As the Ukraine grain deal expires, the world braces for more inflation
One of the main concerns when the war in Ukraine started was ensuring the continuation of the global food supply chain. This was one of the glimmers of hope during the ordeal. Unfortunately, the deal has now expired. In addition to the symbolic importance of the deal, which showed that antagonists could sit down and work out a deal for the good of humanity, the deal was also important for food security for people around the world, and for keeping down inflation, which was already exacerbated by an energy crisis.
What was the original deal? What can we expect to happen now? And, how will consumers around the world deal with the coming reality?
The original deal
The Black Sea Grain Initiative, also known as the Initiative on the Safe Transportation of Grain and Foodstuffs from Ukrainian ports, was a pact involving Russia, Ukraine, Turkey, and the United Nations (UN). The war in Ukraine in February had a profound impact on maritime grain shipments from Ukraine, a significant exporter via the Black Sea. In fact Ukraine is known as the world’s bread basket. Moreover, Russia temporarily suspended its grain exports, making the situation more difficult. Consequently, global food prices surged, and there was a looming threat of famine in lower-income nations.
In an effort to tackle this issue, talks commenced in April, hosted by Turkey, which controls the maritime routes in the Black Sea, and received support from the UN. The resulting agreement was signed in Istanbul on July 22, 2022, and remained valid for a period of 120 days. The agreement outlined procedures to facilitate the safe export of grain from specific ports, aiming to address the food crisis experienced in 2022. A joint coordination and inspection center was established in Turkey, and the UN acted as the secretariat.
Following the agreement, wheat prices dropped to pre-war levels. This implies that the deal was indeed a success while it lasted. It also leads to concern now that the deal is expiring.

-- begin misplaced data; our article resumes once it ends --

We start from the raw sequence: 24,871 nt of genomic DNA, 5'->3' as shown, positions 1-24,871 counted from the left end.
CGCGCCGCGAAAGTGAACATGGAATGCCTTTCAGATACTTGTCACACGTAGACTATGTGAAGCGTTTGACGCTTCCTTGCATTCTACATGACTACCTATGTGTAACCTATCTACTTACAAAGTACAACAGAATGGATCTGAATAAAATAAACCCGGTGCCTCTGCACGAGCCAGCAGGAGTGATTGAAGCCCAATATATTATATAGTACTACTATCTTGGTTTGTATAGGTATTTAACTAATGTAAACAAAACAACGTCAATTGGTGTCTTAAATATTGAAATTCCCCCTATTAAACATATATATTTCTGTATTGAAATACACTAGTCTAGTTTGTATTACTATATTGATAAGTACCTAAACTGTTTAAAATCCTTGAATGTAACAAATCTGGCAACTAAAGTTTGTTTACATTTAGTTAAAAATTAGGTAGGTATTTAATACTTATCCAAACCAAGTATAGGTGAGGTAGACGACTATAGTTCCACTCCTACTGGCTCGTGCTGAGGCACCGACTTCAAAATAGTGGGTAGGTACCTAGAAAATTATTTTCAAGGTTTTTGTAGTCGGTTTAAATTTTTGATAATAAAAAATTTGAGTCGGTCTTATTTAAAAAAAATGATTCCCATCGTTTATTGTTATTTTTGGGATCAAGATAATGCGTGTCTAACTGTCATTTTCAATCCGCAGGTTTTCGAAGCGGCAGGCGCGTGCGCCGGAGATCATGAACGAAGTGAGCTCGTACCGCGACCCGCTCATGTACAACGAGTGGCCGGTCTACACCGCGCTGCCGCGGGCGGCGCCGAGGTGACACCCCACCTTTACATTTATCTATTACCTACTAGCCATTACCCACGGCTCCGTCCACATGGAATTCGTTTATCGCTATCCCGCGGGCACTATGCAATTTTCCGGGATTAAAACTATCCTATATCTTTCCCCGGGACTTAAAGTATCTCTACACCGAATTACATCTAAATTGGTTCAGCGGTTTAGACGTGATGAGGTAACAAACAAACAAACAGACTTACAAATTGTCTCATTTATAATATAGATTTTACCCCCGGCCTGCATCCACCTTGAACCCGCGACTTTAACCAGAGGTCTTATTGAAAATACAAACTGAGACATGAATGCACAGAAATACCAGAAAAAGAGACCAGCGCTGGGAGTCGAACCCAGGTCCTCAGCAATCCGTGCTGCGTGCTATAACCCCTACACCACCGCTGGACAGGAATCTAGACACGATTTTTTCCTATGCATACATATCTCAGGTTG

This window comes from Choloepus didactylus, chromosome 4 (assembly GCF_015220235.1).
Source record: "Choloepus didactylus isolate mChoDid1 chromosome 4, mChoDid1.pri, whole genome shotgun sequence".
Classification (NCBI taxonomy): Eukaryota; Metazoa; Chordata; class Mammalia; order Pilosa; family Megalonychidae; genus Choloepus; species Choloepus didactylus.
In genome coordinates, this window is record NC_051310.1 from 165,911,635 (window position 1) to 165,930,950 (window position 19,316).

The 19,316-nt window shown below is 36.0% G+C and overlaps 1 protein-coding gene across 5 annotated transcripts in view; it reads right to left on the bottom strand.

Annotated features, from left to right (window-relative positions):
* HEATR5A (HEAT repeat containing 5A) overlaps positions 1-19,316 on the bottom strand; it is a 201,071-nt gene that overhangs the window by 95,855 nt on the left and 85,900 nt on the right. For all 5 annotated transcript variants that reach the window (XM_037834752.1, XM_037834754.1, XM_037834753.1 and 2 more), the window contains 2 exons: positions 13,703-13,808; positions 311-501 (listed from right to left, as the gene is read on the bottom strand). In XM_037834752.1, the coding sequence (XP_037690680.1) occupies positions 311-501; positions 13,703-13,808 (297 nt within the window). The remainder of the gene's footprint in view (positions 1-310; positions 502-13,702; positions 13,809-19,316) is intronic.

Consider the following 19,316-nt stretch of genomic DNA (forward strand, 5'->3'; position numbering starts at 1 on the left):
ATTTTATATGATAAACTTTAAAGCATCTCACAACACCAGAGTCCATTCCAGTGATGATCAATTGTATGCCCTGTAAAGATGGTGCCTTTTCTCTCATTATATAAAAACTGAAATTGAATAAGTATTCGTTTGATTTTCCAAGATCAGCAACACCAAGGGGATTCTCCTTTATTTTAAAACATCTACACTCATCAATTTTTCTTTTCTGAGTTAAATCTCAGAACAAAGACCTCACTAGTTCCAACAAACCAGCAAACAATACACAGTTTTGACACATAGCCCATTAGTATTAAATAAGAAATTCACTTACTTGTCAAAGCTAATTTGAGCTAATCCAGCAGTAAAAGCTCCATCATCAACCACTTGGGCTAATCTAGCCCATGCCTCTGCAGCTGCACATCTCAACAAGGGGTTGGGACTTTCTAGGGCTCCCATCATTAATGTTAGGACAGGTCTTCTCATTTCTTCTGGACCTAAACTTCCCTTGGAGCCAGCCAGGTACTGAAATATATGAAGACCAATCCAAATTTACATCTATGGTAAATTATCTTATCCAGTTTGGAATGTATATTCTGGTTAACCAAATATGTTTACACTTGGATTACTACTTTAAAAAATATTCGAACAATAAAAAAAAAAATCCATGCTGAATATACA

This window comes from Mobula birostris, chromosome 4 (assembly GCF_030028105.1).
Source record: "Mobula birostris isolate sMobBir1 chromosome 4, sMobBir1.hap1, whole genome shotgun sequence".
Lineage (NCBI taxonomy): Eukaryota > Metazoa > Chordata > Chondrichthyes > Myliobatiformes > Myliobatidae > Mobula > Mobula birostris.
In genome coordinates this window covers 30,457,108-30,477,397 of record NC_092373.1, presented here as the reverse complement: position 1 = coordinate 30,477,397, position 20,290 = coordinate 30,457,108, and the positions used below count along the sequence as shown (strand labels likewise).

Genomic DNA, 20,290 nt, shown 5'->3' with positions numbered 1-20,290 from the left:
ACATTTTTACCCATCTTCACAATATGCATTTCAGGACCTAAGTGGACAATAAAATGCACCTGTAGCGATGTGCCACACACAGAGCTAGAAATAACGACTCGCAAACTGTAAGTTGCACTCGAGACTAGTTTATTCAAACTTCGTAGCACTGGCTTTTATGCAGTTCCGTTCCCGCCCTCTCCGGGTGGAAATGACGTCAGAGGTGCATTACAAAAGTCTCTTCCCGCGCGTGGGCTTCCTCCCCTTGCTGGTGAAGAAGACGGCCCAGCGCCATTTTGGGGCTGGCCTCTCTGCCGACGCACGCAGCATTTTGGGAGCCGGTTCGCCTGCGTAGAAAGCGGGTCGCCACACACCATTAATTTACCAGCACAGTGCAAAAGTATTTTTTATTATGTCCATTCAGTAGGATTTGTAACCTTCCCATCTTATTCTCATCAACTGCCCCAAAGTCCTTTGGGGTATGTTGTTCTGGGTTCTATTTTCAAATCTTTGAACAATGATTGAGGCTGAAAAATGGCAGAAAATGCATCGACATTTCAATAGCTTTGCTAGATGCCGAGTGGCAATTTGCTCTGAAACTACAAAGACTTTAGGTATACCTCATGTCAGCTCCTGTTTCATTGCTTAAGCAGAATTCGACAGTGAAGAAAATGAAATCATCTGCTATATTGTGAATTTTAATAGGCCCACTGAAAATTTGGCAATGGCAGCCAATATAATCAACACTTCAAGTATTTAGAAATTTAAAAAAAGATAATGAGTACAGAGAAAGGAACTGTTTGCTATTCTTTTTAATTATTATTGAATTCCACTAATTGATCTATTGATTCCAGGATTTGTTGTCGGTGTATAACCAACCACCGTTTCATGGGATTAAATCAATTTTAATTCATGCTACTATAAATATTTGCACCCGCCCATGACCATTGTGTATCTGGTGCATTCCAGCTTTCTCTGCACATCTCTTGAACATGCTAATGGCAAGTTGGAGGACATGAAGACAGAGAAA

What are the expected effects of not having the deal
Russia’s decision to withdraw from the wartime agreement enabling the export of Ukrainian grain through the Black Sea has sparked renewed concerns regarding worldwide food security. Analysts view the termination of the initiative as a setback and a detrimental blow to food markets. Just hours before the agreement was set to expire, Russia announced on Monday that it would not extend the Black Sea Grain Initiative.
Following the announcement, the prices of wheat, corn, and soybeans all experienced an increase. Wheat futures witnessed a 3% surge on Monday, reaching a peak of 689.25 cents per bushel. This level was the highest since June 28, when the contract traded as high as 706.25 cents.
Meanwhile, corn futures skyrocketed, hitting a high of 526.5 cents per bushel, and soybean futures surged to a peak of 1,388.75 cents per bushel. Consumers are anxiously awaiting updates about Fed rate hike in light of the news, as this is a main tool used to fight inflation.
It’s important to note that despite this rise, wheat prices still remain significantly lower than the peak levels observed in May of the previous year, which reached 1,177.5 cents per bushel.
How consumers are dealing
Consumers around the world are likely to be affected and looking for alternative mechanisms to take care of their finances. For example, while Canada had been lowering its inflation rate to just above 3%, this is likely to be a setback to those efforts. Consumers are looking for new ways to protect their finances.
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Consumers around the world will be looking for creative solutions to their household budgeting needs. Others will likely be cutting from budget areas such as travel or dining out, with ripple effects for the economy at large.